You’re probably thinking I’m talking about Jesus and, in one way, I am.  This type of friend is a great example of how a Christian should behave.  She imitates the love of Jesus through her compassion, empathy, her kind and caring ways, and her willingness to help with anything, no matter what, without judgement of me or others.  I think we can all learn something worthwhile from that kind of behaviour.

Nelson Mandela is one of the greatest examples of how to show the love of Jesus Christ to others.  In one of his many speeches he said:  “(we are) born to make manifest the glory of God within us because by doing so we unconsciously give other people permission to do the same.” (based on an idea from ‘A Return to Love: Reflection on the Principles of A Course in Miracles’ by Marianne Williamson 1992).

I’m enjoying reading a children’s book at the moment by Jostein Gaarder called The Christmas Mystery that manages to capture the history of Christianity in simple terms.  It’s about a magic Advent calendar that tells how the story of Jesus was spread throughout the world.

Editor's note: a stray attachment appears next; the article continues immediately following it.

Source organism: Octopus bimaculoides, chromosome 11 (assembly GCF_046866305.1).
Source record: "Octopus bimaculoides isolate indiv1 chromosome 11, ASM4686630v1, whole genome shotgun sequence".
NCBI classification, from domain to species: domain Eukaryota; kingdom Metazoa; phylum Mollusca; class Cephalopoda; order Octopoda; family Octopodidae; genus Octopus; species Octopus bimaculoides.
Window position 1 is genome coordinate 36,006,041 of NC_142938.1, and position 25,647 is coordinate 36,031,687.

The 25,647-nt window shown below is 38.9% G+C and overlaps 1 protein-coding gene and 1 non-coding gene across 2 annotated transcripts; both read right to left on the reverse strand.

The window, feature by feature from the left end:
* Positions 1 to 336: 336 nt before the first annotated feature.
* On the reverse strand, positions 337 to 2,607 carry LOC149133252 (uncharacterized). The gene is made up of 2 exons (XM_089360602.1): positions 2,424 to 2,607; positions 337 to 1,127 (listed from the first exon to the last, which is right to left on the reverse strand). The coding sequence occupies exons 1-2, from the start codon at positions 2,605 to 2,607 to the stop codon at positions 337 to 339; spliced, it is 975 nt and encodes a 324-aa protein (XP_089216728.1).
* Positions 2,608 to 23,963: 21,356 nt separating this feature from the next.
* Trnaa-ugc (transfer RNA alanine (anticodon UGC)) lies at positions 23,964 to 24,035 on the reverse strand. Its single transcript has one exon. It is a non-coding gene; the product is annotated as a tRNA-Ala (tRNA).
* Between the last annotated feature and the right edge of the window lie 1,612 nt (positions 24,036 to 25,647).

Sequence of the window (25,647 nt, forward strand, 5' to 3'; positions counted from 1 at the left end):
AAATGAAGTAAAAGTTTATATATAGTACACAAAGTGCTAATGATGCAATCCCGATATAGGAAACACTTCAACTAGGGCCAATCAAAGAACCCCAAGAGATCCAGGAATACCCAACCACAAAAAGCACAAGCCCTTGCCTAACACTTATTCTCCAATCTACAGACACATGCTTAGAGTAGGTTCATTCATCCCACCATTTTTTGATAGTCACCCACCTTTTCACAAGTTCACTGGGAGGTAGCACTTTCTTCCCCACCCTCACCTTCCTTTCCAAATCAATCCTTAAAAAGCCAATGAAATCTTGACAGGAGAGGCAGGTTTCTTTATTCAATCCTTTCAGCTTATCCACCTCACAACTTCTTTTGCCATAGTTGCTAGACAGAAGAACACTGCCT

A young boy called Jochaim tells the story in the present day, through the writings contained behind each day’s window of the old calendar.  His story is about a young girl called Elisabet who travels back in time to Bethlehem and the birth of Jesus.  The picture in each window portrays a character who joins the pilgrimage through the writings that day.  Every day, after each window is opened and the story progresses, Jochaim discovers the whole picture has changed – as he learns more about the mysterious stranger who made the calendar and of a young girl who went missing on Christmas Eve 40 years ago.